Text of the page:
The spring of 2006 brought a paucity of rain that resulted in very dry conditions throughout Eastern New England. I remember noting the dryness of the landscape while patrolling through April into early May. Places normally exhibiting pools of standing water; the low ground west of Route One, Town Farm Road, and the Greenbelt property off of County Road, were nearly parched and less verdant than usual. Bull Brook was all but a trickle, and the spring rush of the Ipswich River had long past. It would be a tough summer for lawns and gardens, and I wondered how Marini Farms would struggle to irrigate their crops.
The dry pattern continued until the weekend of May 13 and 14 – Mother’s Day weekend, when Eastern New England and Essex County in particular would be subjected to days of relentless, pouring rain with a full moon to boot! This storm would cause millions of dollars in property damage, cause deaths and leave Ipswich nearly isolated from neighboring communities.
With the Jet Stream dropping south of the normal west-east flow pattern, a strong high pressure system in Eastern Canada blocked the tropical, moisture laden air streaming up the east coast. Unable to exit over the ocean, this air mass remained stationary over New England, bringing rain, wind and more rain.
The storm began in earnest on Saturday May 13, and at first seemed a mere inconvenience to the folks scurrying to complete weekend errands and plan their celebrations for Mom. However, by the afternoon hours it was clear that we were in for an unprecedented weather event, one that forecasters termed “A Hundred Year Storm.”
That night I listened at home as the rain hammered against the roof and gutters. The dawn came dark and foreboding. I woke to see ponds of water on all four sides of our little ranch house and a wide stream of water flowing through the backyard and spilling into the bulkhead. I scrambled to add a second pump into the sump hole, then waded into the freshet and wrestled old brush, limbs and other blockages from the usually bone dry drainage ditch out back. Late for work, I wished Josie a Happy Mother’s Day, and reported for duty.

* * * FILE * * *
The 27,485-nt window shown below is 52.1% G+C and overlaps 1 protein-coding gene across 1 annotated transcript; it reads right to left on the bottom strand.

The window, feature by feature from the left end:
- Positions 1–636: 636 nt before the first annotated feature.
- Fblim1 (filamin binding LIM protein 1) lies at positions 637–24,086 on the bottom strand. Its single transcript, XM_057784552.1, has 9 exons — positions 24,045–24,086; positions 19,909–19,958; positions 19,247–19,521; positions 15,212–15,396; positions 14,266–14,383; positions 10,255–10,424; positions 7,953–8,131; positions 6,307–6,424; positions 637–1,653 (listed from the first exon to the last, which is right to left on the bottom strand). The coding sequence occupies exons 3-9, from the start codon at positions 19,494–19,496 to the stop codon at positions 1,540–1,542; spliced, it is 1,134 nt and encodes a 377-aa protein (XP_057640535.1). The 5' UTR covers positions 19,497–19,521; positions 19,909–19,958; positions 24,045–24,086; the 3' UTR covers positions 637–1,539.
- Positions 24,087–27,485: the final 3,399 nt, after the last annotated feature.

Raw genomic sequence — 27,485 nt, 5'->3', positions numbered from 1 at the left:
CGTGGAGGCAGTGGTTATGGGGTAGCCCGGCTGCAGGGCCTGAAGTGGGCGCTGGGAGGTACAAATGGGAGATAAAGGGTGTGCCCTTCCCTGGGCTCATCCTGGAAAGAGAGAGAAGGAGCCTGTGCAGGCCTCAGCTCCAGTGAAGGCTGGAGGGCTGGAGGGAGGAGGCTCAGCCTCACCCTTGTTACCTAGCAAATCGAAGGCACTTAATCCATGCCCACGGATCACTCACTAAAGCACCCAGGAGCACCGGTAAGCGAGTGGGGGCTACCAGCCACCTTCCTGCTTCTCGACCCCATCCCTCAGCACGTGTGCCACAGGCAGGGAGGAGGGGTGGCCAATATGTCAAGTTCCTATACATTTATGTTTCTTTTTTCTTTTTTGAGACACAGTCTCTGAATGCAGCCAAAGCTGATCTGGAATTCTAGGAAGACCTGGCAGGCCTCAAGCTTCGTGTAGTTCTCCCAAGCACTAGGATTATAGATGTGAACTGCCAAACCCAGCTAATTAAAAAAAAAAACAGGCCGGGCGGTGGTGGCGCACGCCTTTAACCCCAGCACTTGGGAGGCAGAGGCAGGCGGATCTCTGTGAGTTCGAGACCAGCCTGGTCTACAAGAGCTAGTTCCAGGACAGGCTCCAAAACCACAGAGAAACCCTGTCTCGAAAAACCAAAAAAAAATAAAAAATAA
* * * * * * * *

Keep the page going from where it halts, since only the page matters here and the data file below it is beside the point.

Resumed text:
At the station-house, the dispatch room was buzzing with phone calls, police and fire radio transmissions, status boards, weather reports and dozens of other storm related activities. Detective Charlie Cooper was Emergency Management Director then, and he was up to his ears in questions, complaints and coordination tasks. Charlie being Charlie, he was equal parts of aggravation and excitement over the crisis at hand, and was completely up to the task. Off duty cops, firefighters and dispatchers were called in as DPW crews struggled to keep the roads open.
County Road was severely flooded by Saltonstall Brook just south of the phone company building, and a police cruiser and several other vehicles had been disabled while trying to traverse the roadway. By 10:00 am this road was closed and Route 1A-133 traffic was diverted through Essex, Northgate and Argilla Roads. The flooding would eventually extend beyond Lane’s End, inundating several nearby homes and the Giles Fermin Playground.
High Street flooded in the area of Browns Pond and become impassable in spots. Areas of Topsfield Road were submerged and this road would be closed before days end. Bull Brook was surging across Linebrook Road with waters draining from Willowdale Forrest. The hydraulic power was so intense that late in the afternoon, the culvert collapsed and Linebrook Road just washed away, isolating the area west of Galicki Farm.